Zajednici je nedavno dodijeljeno skoro 3,6 miliona dolara iz pravnog rješenja BP Deepwater Horizon za obnovu centra za posjetitelje koji je 2005. uništio uragan Katrina.
Ali ono što je ostalo od spaljene olupine je u vrlo lošem stanju, kaže Delgado.
Obnova bi koštala mnogo miliona dolara.

No, nacionalni spomenik brodova robova —akin do vodenog groba SAD -a
Arizona u Pearl Harboru može biti opcija.
Tamo su posjetitelji mogli razmišljati o užasima trgovine robljem i podsjetiti se ogromnog doprinosa Afrike u stvaranju Amerike.
Pročitajte o 13 muzeja i spomenika koji se povezuju s važnim trenucima afroameričke povijesti.)

"Još uvijek živimo na tragu ropstva", kaže Paul Gardullo, direktor Centra za proučavanje globalnog ropstva u Nacionalnom muzeju afroameričke historije i kulture i član Projekta olupina robova koji je bio uključen u potragu za Clotilda.
“I dalje se suočavamo s ropstvom.
Stalno se pojavljuje jer se nismo bavili ovom prošlošću.
Ako svoj posao obavimo kako treba, imamo priliku ne samo pomiriti se, već i napraviti stvarnu promjenu. ”


Pronalaženje posljednjeg broda za koji se zna da je doveo porobljene Afrikance u Ameriku i potomke njenih preživjelih

Clotilda je spaljena i potopljena u rijeci Alabama nakon što je 1860. godine dovelo 110 zatvorenih ljudi preko Atlantika. Prije dvije godine pronađeni su njeni ostaci. Anderson Cooper izvještava o otkriću olupine i obližnje zajednice sa potomcima porobljenih na brodu.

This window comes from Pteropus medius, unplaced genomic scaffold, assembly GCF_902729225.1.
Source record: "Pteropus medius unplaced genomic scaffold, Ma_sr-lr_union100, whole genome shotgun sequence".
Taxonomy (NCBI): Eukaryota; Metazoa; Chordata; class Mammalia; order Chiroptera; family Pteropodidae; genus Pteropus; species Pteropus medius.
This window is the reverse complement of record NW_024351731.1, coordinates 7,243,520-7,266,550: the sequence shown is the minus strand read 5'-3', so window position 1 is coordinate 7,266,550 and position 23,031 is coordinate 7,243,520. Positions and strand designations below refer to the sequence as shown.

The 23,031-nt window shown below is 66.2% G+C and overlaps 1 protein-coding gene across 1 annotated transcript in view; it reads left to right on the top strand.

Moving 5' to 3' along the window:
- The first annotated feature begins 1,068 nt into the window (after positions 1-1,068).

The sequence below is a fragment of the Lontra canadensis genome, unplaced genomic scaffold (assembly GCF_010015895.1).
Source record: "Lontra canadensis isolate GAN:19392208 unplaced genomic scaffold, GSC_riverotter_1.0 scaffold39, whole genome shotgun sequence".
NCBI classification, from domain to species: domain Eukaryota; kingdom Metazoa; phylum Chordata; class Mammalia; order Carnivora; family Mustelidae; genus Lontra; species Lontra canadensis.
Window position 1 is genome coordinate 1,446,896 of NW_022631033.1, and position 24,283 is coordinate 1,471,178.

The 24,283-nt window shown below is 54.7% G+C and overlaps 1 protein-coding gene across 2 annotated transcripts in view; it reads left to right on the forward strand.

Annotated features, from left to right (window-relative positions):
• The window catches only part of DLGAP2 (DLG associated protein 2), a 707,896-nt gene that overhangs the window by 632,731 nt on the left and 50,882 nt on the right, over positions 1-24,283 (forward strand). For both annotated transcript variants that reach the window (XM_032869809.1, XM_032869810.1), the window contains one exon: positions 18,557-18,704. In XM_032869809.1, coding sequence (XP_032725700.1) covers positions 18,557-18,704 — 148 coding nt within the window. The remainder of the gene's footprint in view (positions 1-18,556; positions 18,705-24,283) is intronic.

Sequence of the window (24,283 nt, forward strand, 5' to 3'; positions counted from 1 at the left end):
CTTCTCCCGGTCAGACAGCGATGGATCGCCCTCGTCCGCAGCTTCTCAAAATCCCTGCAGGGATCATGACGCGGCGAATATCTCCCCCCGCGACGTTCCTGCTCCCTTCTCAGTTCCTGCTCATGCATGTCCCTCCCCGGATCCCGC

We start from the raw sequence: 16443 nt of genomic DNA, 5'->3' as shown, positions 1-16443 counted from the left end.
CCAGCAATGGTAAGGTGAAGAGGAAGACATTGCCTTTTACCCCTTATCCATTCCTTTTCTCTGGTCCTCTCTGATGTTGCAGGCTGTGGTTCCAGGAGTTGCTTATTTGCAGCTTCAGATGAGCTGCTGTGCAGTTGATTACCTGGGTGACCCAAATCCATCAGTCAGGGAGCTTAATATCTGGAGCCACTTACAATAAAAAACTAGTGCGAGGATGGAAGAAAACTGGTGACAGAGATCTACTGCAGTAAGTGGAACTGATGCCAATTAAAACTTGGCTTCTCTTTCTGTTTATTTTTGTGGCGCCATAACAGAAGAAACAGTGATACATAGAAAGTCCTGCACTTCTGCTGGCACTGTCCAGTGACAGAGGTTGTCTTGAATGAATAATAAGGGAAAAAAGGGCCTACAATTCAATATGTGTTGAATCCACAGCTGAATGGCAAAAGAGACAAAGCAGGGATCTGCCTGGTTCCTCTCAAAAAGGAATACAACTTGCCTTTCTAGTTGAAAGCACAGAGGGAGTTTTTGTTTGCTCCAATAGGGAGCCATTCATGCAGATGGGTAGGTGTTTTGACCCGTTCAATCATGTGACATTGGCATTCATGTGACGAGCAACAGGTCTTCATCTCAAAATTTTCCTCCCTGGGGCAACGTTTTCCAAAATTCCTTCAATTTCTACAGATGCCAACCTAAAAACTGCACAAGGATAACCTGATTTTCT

• 2020. 29. nov
  • Dopisnik Anderson Cooper
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Ovaj video zapis dostupan je na Paramount+

Prije dvije godine potonuli brod pronađen je na dnu rijeke Alabama. Ispostavilo se da je to davno izgubljena olupina Clotilde, posljednjeg robovskog broda za koji se zna da je doveo zarobljene Afrikance u Ameriku 1860. Najmanje 12 miliona Afrikanaca isporučeno je u Ameriku, u više od 350 godina trans-Atlantika trgovina robljem, ali kao što ćete večeras čuti, putovanje 110 zarobljenih muškaraca, žena i djece dovedenih u Alabamu na Clotildi jedno je od najbolje dokumentiranih putovanja robova u povijesti. Imena tih porobljenih Afrikanaca i njihovu priču generacijama su prenosili njihovi potomci, od kojih neki još uvijek žive samo nekoliko kilometara od mjesta gdje je brod pronađen u zajednici koja se zove Africatown.

Mutna rijeka Alabama gdje je pronađena Clotilda

160 godina ovaj blatni dio rijeke Mobile prikrivao je zločin. U julu 1860. Clotilda je dovučena ovdje, pod okriljem mraka. Zatvoreno u svom skučenom skladištu tereta, 110 porobljenih Afrikanaca.